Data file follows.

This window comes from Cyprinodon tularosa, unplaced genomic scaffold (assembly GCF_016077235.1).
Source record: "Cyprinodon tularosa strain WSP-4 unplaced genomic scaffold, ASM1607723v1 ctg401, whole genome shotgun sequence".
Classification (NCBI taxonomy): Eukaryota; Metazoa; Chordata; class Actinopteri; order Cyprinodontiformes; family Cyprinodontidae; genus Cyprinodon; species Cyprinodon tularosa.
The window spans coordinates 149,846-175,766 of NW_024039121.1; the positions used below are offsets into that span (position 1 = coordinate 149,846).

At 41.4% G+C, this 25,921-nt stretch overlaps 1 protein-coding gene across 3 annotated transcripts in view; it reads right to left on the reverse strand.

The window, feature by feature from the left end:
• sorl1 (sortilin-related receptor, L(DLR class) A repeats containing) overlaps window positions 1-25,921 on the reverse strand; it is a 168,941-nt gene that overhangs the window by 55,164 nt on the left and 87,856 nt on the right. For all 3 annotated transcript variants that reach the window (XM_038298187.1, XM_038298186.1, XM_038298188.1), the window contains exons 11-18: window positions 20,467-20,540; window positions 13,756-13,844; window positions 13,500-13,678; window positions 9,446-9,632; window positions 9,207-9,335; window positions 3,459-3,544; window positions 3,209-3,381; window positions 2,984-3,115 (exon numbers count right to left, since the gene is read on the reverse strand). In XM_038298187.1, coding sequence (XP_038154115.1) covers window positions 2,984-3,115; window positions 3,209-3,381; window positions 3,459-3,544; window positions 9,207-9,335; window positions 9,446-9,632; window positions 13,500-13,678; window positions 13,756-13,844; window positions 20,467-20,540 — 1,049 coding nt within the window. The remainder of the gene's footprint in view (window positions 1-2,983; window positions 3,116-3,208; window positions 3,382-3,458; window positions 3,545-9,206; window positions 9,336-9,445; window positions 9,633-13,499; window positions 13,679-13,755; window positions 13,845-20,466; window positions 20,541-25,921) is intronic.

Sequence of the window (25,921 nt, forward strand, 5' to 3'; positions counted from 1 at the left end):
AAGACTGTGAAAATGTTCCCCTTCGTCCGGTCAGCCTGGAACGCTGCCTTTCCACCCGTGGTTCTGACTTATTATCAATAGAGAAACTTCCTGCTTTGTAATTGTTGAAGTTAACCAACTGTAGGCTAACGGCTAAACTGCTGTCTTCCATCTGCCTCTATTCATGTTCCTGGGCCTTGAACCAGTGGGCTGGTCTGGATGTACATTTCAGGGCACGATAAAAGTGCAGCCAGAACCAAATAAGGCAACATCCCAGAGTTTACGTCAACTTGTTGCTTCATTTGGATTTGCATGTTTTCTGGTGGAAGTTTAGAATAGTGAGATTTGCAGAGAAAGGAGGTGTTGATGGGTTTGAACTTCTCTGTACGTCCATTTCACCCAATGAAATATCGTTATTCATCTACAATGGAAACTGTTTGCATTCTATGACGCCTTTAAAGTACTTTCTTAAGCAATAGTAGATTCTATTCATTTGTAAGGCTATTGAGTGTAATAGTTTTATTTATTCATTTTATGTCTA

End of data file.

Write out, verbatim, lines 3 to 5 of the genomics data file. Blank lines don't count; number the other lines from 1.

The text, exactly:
Classification (NCBI taxonomy): Eukaryota; Metazoa; Chordata; class Actinopteri; order Cyprinodontiformes; family Cyprinodontidae; genus Cyprinodon; species Cyprinodon tularosa.
The window spans coordinates 149,846-175,766 of NW_024039121.1; the positions used below are offsets into that span (position 1 = coordinate 149,846).

At 41.4% G+C, this 25,921-nt stretch overlaps 1 protein-coding gene across 3 annotated transcripts in view; it reads right to left on the reverse strand.